# Is the set of three cube roots of 1 a multiplicative group? Prove

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### 2 Answers

The cube roots of 1 are `{1,-1/2+3/2i,-1/2-3/2i}`

In order for this set to be a group under multiplication it mustobey the following axioms; closure, associativity, the existence of a unique identity, and every element must have a unique inverse.

**The given set is not a group as it is not closed under multiplication.**

`(-1/2+3/2i)(-1/2-3/2i)=5/2` which is not an element of the set.

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I think sir the cube roots of 1 are 1, -1/2 + `(sqrt(3)/2)i and -1/2-(sqrt(3)/2)i`

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Thank you so much sir, I am taking home study program and my professor only minds on sending me problem sets. Sir, this is one of the 10 item-problems my professor gave me. Can you show if this question is a multiplicative group under different axioms you have mentioned. Please sir, i'm going to consider this as a pattern to answer the remaining questions.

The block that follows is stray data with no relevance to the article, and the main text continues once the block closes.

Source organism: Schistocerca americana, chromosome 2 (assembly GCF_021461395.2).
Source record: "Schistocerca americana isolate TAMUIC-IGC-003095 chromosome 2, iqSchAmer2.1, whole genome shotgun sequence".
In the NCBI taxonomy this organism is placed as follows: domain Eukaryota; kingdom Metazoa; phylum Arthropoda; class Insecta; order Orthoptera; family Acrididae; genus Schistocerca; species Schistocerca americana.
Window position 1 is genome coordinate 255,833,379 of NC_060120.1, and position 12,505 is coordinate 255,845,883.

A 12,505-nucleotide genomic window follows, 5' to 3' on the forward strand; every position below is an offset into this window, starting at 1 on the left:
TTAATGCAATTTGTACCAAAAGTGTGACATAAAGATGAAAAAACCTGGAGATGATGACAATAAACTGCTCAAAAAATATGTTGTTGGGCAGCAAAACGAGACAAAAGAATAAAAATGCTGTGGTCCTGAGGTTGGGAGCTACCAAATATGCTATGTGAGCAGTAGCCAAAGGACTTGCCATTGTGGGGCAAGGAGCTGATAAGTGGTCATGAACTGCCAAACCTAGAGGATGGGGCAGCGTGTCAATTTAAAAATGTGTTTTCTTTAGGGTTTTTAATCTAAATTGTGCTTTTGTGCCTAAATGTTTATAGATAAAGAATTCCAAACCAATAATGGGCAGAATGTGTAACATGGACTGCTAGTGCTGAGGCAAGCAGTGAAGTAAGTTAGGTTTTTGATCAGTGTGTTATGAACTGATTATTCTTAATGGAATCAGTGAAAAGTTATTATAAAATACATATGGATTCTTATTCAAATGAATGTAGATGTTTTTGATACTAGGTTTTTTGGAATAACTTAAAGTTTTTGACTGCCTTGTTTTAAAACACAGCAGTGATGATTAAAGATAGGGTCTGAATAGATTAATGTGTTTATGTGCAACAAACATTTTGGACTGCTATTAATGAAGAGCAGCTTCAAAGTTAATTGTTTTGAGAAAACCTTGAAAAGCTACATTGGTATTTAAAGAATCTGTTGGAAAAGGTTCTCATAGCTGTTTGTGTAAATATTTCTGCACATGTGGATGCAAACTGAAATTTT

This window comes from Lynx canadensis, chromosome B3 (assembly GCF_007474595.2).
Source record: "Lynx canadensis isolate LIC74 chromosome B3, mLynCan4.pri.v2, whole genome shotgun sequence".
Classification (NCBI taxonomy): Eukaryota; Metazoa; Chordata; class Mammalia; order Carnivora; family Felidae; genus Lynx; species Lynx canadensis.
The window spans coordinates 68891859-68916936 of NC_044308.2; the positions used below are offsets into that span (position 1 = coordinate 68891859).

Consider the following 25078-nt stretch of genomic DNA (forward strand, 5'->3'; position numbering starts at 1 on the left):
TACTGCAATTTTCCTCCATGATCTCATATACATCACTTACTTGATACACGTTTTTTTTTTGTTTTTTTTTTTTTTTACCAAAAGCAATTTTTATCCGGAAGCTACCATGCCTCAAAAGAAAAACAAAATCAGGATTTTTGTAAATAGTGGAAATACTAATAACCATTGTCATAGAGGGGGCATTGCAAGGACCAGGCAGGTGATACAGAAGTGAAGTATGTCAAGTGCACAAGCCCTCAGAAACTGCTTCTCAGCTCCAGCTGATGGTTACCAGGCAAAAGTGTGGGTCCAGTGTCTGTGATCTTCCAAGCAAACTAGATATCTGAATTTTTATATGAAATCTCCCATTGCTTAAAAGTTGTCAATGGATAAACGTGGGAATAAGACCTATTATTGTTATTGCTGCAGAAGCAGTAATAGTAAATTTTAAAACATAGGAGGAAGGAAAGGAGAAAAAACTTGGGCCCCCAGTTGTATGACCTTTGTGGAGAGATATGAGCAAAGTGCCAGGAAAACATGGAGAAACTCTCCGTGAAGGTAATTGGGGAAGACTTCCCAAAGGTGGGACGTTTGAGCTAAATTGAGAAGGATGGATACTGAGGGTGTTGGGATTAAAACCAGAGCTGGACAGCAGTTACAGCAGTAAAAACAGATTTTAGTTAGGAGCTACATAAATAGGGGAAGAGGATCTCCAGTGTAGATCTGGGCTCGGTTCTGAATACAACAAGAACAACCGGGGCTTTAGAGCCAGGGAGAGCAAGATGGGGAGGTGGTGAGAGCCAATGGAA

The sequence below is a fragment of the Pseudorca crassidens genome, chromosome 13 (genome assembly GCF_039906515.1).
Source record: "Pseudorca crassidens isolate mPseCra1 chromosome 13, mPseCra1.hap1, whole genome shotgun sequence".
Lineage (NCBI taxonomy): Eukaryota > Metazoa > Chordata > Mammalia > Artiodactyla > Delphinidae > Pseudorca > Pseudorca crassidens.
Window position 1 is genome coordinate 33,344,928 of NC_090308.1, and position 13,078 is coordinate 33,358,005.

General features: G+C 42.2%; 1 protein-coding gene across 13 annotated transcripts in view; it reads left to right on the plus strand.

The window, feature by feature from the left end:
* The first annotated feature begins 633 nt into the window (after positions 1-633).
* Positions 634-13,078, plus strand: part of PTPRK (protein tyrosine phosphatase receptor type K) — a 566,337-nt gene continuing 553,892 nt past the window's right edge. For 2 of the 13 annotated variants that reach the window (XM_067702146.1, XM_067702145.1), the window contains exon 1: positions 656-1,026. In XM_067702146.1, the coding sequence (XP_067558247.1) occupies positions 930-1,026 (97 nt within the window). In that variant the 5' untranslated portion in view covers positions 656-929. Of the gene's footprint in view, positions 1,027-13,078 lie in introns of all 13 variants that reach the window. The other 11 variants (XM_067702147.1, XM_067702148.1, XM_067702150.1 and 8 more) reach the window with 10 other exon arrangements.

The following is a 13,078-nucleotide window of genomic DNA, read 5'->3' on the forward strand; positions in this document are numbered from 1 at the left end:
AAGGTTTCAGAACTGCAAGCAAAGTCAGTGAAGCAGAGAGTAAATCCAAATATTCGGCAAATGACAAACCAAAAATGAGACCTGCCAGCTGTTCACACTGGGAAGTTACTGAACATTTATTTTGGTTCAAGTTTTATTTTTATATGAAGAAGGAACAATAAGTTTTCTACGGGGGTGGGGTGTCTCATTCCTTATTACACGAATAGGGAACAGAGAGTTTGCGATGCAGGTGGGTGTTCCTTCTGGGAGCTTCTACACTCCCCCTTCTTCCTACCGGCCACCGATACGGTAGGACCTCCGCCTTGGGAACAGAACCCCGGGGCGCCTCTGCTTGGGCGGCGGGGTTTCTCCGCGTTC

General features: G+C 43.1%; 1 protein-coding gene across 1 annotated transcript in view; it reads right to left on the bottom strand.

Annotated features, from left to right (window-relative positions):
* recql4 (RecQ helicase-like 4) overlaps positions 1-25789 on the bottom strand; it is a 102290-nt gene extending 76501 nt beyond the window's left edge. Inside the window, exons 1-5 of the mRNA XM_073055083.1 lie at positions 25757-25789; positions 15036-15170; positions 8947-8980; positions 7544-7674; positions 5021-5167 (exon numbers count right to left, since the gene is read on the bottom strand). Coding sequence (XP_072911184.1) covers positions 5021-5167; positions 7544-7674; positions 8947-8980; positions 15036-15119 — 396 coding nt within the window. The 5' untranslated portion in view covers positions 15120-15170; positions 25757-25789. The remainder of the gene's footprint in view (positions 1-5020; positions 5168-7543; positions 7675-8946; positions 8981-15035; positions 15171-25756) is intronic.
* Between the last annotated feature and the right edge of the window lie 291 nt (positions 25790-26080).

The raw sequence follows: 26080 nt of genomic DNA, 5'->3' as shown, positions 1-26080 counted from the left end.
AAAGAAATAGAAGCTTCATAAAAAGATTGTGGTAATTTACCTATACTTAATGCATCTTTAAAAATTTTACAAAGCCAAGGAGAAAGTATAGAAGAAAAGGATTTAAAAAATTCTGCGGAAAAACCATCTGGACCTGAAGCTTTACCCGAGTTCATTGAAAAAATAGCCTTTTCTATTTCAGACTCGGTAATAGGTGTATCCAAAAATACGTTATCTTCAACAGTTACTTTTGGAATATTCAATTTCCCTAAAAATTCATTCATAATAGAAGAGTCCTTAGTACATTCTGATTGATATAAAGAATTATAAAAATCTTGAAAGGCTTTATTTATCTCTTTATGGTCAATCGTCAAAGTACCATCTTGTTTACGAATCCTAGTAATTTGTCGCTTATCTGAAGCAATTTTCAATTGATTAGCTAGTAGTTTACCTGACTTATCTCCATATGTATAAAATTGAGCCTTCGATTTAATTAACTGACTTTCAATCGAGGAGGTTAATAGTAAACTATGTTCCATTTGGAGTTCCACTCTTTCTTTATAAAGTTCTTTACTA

Thanks.

It is group under ordinary multplication ( you may ref Topics in Algebra by I. N. Herstein ,Sarlang or Jacobson Nathan)

`w^3=1`

`w^3-1=0`

`(w-1)(w^2+w+1)=0`

`w=1 ,(-1+sqrt(3)i)/2 ,(-1-sqrt(3)i)/2`

`say`

`w=omega,omega^2,1`

`where`

`omega=(-1+sqrt(3)i)/2`

`omega^2=(-1-sqrt(3)i)/2`

` `

`(i) closed`

(ii) Associative

(iii) existance of identity=1

(iv) inverse exist for every element as `omega and omega^2` are inverse of each other.

**Moreover it is an abelian group.**

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thanks sir, now i know i am correct with 3 cube roots of 1. I am a little bit confused when i saw different answer... I know i am on the right track. God bless!